The ADE9153A from Analog Devices is a single-phase energy-metering IC that includes autocalibration.

Analog Devices recently released the ADE9153A, which is a 5 × 5 × 0.75 mm 32-lead LFCSP (leadframe chip scale package) IC capable of taking highly accurate single-phase AC energy measurements. The device is highly integrated, as shown in the diagram below. The energy measurements are performed with the help of a current-sensing component (a shunt resistor or a current transformer).

Typical application circuit for the ADE9153A. Diagram taken from the datasheet (PDF).

 

To ensure consistent and accurate measurements, over time, the ADE9153A utilizes a technology that Analog Devices refers to as mSure; it’s touted as being an autocalibration technology that provides “accuracy monitoring and self diagnostic” capabilities. mSure allows a meter to automatically calibrate current and voltage channels without using other accurate, or calibrated, sources or reference meters. Seems like magic.


Analog Devices’ mSure technology, which is integrated into ICs, provides accuracy monitoring and self diagnostics. Image courtesy of the mSure flyer (PDF).

 

Measurements and Calculations

This IC appears to be quite powerful given all the various measurements and calculations that it’s capable of performing. Besides taking AC line current and line voltage measurements, this IC also provides a host of other AC line-related data, including the following:

  • active energy, reactive energy, and apparent energy measurements and calculations;
  • current and voltage RMS calculations; and
  • zero-crossing detection, peak detection, and dip and swell indication.

To learn more about these measurements and others, check out the seven pages in the datasheet that discuss these topics, starting on page 22.

 

High-level diagrams of how various measurements are taken, and of the IC’s inner workings. From the datasheet (PDF).

 

Autocalibration Trade-offs: Duration vs. Current Consumption

The mSure autocalibration feature can be operated in one of two power modes: normal mode and turbo mode. Determining which one of these power modes is best suited for an application involves a trade-off: how quickly the autocalibration needs to be completed (which the datasheet calls the speed of convergence) vs. current consumption.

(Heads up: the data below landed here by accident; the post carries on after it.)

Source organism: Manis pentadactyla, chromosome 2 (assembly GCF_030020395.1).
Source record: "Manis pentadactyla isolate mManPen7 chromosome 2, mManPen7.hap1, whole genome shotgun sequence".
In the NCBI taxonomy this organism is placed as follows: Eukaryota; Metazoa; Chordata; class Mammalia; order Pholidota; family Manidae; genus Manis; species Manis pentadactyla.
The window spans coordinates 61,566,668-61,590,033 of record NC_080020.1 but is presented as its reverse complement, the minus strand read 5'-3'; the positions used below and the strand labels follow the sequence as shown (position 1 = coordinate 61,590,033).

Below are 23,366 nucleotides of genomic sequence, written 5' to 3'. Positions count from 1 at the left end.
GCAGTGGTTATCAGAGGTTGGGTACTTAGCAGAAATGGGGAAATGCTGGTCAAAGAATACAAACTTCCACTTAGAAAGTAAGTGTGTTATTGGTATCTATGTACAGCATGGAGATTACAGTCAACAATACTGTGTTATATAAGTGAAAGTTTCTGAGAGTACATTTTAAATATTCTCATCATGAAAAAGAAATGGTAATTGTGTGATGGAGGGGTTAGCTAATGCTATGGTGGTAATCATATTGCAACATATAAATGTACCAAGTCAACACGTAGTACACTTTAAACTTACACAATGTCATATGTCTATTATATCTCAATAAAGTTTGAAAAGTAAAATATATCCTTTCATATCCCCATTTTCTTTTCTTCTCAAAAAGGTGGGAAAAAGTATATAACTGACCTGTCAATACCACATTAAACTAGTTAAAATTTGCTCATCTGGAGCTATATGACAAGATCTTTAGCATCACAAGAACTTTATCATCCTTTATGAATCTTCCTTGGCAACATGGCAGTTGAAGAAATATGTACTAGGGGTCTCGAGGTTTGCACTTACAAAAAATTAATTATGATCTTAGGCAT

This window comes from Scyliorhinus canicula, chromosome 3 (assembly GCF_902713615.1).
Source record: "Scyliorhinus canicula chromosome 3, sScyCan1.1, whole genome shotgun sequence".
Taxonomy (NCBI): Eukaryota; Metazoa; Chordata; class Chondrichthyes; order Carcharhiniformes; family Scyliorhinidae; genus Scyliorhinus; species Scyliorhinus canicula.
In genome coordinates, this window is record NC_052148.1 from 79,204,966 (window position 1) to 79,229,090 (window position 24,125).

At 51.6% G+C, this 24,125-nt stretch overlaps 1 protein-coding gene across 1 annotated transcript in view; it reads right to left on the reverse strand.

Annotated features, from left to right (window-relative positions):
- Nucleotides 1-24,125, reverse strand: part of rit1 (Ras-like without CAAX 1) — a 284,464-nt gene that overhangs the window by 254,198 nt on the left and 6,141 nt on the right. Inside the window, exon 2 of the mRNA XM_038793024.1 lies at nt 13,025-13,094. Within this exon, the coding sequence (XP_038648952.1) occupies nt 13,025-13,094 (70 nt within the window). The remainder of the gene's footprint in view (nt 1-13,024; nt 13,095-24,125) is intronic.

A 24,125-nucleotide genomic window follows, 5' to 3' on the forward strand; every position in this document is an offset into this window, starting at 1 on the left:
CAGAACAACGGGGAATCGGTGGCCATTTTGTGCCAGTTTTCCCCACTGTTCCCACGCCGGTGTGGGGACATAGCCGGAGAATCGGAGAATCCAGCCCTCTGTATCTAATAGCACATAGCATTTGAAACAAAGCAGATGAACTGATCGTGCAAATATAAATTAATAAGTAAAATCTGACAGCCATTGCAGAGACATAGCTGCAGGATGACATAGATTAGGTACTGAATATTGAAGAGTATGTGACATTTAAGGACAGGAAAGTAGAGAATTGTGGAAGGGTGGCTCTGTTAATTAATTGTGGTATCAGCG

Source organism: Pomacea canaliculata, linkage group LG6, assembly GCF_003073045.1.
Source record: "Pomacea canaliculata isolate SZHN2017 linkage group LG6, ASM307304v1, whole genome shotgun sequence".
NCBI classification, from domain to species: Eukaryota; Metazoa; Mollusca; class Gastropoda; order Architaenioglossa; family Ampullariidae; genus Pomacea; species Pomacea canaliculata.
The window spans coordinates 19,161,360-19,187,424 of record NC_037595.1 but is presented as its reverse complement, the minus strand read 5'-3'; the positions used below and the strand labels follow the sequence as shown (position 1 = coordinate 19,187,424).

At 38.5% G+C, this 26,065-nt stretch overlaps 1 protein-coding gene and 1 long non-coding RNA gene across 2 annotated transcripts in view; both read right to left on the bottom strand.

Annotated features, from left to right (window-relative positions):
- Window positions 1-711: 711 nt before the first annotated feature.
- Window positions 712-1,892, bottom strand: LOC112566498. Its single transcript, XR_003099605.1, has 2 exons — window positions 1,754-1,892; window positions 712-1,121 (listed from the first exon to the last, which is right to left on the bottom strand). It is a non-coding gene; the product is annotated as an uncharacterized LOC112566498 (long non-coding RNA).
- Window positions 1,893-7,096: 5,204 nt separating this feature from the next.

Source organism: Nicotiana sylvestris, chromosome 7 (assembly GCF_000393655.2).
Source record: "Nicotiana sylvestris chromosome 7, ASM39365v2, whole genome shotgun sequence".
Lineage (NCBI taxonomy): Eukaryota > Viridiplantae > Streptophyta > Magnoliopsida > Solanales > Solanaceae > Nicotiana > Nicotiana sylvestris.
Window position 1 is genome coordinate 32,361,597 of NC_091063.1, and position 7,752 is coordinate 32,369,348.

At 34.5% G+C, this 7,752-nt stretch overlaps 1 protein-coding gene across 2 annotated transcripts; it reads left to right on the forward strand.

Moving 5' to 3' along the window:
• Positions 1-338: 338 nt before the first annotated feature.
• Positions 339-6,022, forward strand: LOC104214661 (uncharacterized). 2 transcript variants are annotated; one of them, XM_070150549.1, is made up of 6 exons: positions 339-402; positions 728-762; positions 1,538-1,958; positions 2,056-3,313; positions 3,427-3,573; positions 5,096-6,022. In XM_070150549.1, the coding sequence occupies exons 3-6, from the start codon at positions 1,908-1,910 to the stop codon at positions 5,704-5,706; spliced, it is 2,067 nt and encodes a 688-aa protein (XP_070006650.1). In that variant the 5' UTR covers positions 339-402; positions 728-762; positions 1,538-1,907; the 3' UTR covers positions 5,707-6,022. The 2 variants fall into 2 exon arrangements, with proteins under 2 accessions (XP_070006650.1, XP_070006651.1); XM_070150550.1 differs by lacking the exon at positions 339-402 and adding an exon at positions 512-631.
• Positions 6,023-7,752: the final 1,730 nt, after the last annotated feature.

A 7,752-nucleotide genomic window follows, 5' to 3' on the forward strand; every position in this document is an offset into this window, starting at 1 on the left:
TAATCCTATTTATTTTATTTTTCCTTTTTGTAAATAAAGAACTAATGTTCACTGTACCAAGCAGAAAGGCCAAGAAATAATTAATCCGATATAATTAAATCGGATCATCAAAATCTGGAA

According to the datasheet, in the section entitled mSure Autocalibration Feature (on page 21), turbo mode’s speed of convergence is four times faster than that of normal mode and the current consumption is only two times higher, as shown in the diagram below. Unfortunately, the diagram introduces some confusion due to its use of the terms “normal mode” and “low power mode” in place of “turbo mode” and “normal mode,” respectively. (This is really rather odd considering that the datasheet paragraph immediately before the diagram uses “turbo mode” and “normal mode.”)

 

The mSure autocalibration trade-off: duration vs. power consumption. From the datasheet (PDF).

 

Now, while I personally have never worked in the public utility arena, or in any other energy-producing or energy-transportation industries for that matter, I’m wondering two things:

  1. Just how often does such equipment require calibration? I’m thinking maybe once a month at most.
  2. Given the apparently small amounts of power required for this autocalibration feature (regardless if it’s turbo mode or normal mode), does this seemingly minute amount of current (compared to the vast amounts of current on the grid) really matter? It all seems like splitting hairs to me.

Another puzzling aspect of this issue is that turbo mode is both faster and, if you consider the overall power consumption, more energy-efficient. The current consumption is twice as high, but it converges four times more quickly. In other words, the total current consumed by a turbo-mode calibration is half of the total current consumed by a normal-mode calibration. The only advantage of normal mode, then, is that the instantaneous current is lower. Why would this be a significant advantage?

Do you have any insights on these matters? If so, please share your thoughts on this topic in the comments section below.

 

Communications

The IC provides two methods of accessing the measured data. One is via the SPI bus, which can run at speeds up to 10 MHz, and the other uses a UART interface that can operate at baud rates of either 4800 or 115,200. For more information on these two forms of communication, check out the datasheet section entitled Accessing On-Chip Data (page 30).

 

Arduino Shield Evaluation Board

Analog Devices offers an evaluation board (called the EV-ADE9153ASHIELDZ) that is compatible with the Arduino Uno, the Arduino Zero, and the ESP8266. This is handy if you’re interested in taking high-voltage AC energy measurements, without first designing a new high-voltage PCB.

Analog Devices has included, within the eval board’s user guide, a section (entitled Line Voltage Connections) that calls attention to the cautions that should be exercised when testing with this evaluation board. Be sure to review that section prior to taking any high-voltage measurements.

 

The EV-ADE9153ASHIELDZ is a high-voltage Arduino-shield evaluation board. Be sure to use caution when testing with this PCB. Image taken from the evaluation board’s user guide (PDF).

 

Have you had a chance to use this new energy-metering IC in any of your designs or its evaluation board? If so, leave a comment and tell us about your experiences.

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